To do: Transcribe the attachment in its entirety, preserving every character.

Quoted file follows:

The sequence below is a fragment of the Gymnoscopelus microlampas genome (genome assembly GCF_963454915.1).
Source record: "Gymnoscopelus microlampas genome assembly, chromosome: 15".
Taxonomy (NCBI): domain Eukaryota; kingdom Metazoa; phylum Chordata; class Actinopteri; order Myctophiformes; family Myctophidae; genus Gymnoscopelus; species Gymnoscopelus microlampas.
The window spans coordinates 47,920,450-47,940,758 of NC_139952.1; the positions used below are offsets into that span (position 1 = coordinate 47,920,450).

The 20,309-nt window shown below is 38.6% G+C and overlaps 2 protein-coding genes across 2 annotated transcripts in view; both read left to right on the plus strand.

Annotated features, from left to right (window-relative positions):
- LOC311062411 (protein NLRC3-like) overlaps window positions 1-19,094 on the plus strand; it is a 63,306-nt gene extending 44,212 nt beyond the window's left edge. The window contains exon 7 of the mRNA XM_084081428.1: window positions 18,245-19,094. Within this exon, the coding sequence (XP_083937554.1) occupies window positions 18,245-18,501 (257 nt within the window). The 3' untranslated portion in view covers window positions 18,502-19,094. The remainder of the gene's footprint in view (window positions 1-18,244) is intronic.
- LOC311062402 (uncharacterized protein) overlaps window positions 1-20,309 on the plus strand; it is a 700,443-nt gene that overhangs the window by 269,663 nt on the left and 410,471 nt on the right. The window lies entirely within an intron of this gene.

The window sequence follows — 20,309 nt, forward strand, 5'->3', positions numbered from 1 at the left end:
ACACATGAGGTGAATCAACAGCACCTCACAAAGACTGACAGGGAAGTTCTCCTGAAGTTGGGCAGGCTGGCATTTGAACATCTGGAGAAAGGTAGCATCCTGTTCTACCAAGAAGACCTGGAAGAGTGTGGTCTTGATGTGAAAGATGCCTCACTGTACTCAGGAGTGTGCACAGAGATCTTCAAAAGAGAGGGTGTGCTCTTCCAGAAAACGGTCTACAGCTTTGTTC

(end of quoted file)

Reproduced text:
The sequence below is a fragment of the Gymnoscopelus microlampas genome (genome assembly GCF_963454915.1).
Source record: "Gymnoscopelus microlampas genome assembly, chromosome: 15".
Taxonomy (NCBI): domain Eukaryota; kingdom Metazoa; phylum Chordata; class Actinopteri; order Myctophiformes; family Myctophidae; genus Gymnoscopelus; species Gymnoscopelus microlampas.
The window spans coordinates 47,920,450-47,940,758 of NC_139952.1; the positions used below are offsets into that span (position 1 = coordinate 47,920,450).

The 20,309-nt window shown below is 38.6% G+C and overlaps 2 protein-coding genes across 2 annotated transcripts in view; both read left to right on the plus strand.

Annotated features, from left to right (window-relative positions):
- LOC311062411 (protein NLRC3-like) overlaps window positions 1-19,094 on the plus strand; it is a 63,306-nt gene extending 44,212 nt beyond the window's left edge. The window contains exon 7 of the mRNA XM_084081428.1: window positions 18,245-19,094. Within this exon, the coding sequence (XP_083937554.1) occupies window positions 18,245-18,501 (257 nt within the window). The 3' untranslated portion in view covers window positions 18,502-19,094. The remainder of the gene's footprint in view (window positions 1-18,244) is intronic.
- LOC311062402 (uncharacterized protein) overlaps window positions 1-20,309 on the plus strand; it is a 700,443-nt gene that overhangs the window by 269,663 nt on the left and 410,471 nt on the right. The window lies entirely within an intron of this gene.

The window sequence follows — 20,309 nt, forward strand, 5'->3', positions numbered from 1 at the left end:
ACACATGAGGTGAATCAACAGCACCTCACAAAGACTGACAGGGAAGTTCTCCTGAAGTTGGGCAGGCTGGCATTTGAACATCTGGAGAAAGGTAGCATCCTGTTCTACCAAGAAGACCTGGAAGAGTGTGGTCTTGATGTGAAAGATGCCTCACTGTACTCAGGAGTGTGCACAGAGATCTTCAAAAGAGAGGGTGTGCTCTTCCAGAAAACGGTCTACAGCTTTGTTC